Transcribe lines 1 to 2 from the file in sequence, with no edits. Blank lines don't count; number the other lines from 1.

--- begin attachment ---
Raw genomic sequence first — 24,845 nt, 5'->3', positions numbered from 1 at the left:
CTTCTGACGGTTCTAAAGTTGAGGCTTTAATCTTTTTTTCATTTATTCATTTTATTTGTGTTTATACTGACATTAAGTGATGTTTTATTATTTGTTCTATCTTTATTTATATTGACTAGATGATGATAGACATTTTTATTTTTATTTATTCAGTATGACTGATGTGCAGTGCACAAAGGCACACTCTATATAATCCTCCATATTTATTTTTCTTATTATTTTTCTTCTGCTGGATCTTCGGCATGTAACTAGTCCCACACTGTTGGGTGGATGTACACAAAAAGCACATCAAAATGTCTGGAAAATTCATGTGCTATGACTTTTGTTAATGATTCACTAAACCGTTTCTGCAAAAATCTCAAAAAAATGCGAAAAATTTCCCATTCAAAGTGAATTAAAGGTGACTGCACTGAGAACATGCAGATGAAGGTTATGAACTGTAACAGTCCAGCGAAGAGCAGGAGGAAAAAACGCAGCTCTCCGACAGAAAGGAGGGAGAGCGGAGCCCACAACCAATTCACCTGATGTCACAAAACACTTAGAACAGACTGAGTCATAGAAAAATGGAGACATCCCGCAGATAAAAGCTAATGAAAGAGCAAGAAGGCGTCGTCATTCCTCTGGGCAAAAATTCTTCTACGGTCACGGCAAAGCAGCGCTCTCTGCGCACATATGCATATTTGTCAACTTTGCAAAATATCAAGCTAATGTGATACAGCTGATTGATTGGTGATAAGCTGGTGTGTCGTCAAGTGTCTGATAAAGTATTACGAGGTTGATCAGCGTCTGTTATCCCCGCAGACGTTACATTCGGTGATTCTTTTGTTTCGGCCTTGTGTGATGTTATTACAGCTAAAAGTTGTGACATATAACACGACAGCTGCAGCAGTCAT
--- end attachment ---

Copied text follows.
Raw genomic sequence first — 24,845 nt, 5'->3', positions numbered from 1 at the left:
CTTCTGACGGTTCTAAAGTTGAGGCTTTAATCTTTTTTTCATTTATTCATTTTATTTGTGTTTATACTGACATTAAGTGATGTTTTATTATTTGTTCTATCTTTATTTATATTGACTAGATGATGATAGACATTTTTATTTTTATTTATTCAGTATGACTGATGTGCAGTGCACAAAGGCACACTCTATATAATCCTCCATATTTATTTTTCTTATTATTTTTCTTCTGCTGGATCTTCGGCATGTAACTAGTCCCACACTGTTGGGTGGATGTACACAAAAAGCACATCAAAATGTCTGGAAAATTCATGTGCTATGACTTTTGTTAATGATTCACTAAACCGTTTCTGCAAAAATCTCAAAAAAATGCGAAAAATTTCCCATTCAAAGTGAATTAAAGGTGACTGCACTGAGAACATGCAGATGAAGGTTATGAACTGTAACAGTCCAGCGAAGAGCAGGAGGAAAAAACGCAGCTCTCCGACAGAAAGGAGGGAGAGCGGAGCCCACAACCAATTCACCTGATGTCACAAAACACTTAGAACAGACTGAGTCATAGAAAAATGGAGACATCCCGCAGATAAAAGCTAATGAAAGAGCAAGAAGGCGTCGTCATTCCTCTGGGCAAAAATTCTTCTACGGTCACGGCAAAGCAGCGCTCTCTGCGCACATATGCATATTTGTCAACTTTGCAAAATATCAAGCTAATGTGATACAGCTGATTGATTGGTGATAAGCTGGTGTGTCGTCAAGTGTCTGATAAAGTATTACGAGGTTGATCAGCGTCTGTTATCCCCGCAGACGTTACATTCGGTGATTCTTTTGTTTCGGCCTTGTGTGATGTTATTACAGCTAAAAGTTGTGACATATAACACGACAGCTGCAGCAGTCAT